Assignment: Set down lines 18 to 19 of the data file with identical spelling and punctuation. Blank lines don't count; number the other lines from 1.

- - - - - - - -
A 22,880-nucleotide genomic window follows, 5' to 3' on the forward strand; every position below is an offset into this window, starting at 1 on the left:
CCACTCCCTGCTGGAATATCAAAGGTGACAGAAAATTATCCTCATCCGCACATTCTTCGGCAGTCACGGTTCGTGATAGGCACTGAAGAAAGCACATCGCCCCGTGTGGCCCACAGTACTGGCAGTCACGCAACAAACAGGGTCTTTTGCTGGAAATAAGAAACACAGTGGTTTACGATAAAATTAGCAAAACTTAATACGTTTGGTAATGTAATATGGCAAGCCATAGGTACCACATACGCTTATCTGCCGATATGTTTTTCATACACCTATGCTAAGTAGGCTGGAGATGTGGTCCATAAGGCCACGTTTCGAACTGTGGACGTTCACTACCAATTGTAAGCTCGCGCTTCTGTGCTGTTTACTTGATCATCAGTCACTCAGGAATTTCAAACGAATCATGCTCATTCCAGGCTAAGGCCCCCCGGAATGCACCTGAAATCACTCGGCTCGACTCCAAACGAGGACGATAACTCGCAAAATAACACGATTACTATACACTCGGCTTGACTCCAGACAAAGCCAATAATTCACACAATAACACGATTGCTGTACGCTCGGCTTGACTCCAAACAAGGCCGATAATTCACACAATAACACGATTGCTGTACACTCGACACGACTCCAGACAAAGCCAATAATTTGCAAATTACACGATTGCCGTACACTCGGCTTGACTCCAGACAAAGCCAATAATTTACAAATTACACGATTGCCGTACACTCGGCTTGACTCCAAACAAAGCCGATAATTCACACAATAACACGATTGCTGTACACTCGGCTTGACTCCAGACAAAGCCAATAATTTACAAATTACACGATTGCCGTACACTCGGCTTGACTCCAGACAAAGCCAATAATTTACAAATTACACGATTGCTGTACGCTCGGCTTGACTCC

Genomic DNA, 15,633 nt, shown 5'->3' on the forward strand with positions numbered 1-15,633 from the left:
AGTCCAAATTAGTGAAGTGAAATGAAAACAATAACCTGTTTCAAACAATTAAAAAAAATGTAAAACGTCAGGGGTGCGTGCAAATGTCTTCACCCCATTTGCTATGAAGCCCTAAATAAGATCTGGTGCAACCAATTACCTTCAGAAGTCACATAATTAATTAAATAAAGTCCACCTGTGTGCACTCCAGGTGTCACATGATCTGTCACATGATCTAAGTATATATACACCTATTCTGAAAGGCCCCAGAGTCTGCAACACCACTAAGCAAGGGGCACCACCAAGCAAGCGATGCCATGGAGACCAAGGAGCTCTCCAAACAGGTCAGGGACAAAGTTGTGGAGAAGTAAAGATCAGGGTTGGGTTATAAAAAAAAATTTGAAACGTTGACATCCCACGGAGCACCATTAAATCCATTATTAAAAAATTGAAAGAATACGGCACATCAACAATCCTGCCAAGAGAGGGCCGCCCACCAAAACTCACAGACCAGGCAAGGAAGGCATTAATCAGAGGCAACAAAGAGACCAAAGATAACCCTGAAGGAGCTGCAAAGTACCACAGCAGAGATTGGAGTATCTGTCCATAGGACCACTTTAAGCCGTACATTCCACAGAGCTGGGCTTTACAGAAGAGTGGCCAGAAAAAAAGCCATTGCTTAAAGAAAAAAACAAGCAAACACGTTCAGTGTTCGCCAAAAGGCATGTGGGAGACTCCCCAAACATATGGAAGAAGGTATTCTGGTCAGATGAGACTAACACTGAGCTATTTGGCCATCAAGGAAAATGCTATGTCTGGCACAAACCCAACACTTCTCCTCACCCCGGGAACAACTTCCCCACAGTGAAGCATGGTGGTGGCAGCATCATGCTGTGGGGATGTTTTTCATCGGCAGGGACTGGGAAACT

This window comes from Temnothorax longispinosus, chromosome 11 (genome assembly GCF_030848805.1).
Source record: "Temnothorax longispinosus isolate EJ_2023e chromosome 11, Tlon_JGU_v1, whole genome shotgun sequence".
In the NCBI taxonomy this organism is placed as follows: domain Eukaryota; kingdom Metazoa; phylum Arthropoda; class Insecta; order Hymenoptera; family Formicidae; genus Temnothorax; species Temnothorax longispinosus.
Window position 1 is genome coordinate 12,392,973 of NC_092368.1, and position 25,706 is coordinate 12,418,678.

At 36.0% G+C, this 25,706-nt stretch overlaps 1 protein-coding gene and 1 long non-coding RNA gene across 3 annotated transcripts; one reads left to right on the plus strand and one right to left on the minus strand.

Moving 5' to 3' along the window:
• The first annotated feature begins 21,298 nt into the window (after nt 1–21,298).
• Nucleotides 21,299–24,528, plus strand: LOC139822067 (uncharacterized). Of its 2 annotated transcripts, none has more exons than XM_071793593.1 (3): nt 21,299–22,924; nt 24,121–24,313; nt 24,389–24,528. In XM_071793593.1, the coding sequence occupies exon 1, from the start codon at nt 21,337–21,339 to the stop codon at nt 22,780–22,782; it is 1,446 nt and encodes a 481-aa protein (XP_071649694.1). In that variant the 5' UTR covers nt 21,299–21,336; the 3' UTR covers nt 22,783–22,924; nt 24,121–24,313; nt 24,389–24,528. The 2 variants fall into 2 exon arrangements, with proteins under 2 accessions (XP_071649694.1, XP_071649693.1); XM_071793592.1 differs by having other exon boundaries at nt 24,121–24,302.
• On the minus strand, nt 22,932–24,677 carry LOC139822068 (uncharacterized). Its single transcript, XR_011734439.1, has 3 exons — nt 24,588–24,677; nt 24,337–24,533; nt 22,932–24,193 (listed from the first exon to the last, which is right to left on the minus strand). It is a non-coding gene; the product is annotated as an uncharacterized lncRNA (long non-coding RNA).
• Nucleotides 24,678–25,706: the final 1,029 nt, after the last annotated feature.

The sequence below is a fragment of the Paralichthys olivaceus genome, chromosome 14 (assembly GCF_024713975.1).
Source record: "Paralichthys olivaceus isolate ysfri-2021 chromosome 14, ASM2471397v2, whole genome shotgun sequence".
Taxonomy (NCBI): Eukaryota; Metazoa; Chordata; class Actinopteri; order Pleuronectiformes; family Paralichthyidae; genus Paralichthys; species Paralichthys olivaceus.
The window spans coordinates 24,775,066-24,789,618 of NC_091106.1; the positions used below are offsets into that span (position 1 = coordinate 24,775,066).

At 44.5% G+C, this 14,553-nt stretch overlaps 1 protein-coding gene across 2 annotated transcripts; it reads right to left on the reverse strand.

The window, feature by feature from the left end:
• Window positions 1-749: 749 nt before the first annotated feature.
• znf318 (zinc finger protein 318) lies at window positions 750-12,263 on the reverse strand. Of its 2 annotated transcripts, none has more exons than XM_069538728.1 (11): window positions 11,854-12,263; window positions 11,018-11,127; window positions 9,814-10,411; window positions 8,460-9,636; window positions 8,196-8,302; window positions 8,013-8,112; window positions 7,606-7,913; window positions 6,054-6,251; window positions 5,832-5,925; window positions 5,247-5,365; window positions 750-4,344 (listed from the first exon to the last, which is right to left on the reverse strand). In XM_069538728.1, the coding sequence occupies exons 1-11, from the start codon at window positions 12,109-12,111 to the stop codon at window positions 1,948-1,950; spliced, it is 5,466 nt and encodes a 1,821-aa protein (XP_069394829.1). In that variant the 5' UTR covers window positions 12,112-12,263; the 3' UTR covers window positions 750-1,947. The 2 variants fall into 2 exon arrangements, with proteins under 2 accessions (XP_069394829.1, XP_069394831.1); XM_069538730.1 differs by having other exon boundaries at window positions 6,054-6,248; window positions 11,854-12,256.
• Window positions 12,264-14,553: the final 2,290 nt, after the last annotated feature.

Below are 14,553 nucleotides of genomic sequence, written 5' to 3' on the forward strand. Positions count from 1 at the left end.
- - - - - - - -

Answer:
The window spans coordinates 24,775,066-24,789,618 of NC_091106.1; the positions used below are offsets into that span (position 1 = coordinate 24,775,066).

At 44.5% G+C, this 14,553-nt stretch overlaps 1 protein-coding gene across 2 annotated transcripts; it reads right to left on the reverse strand.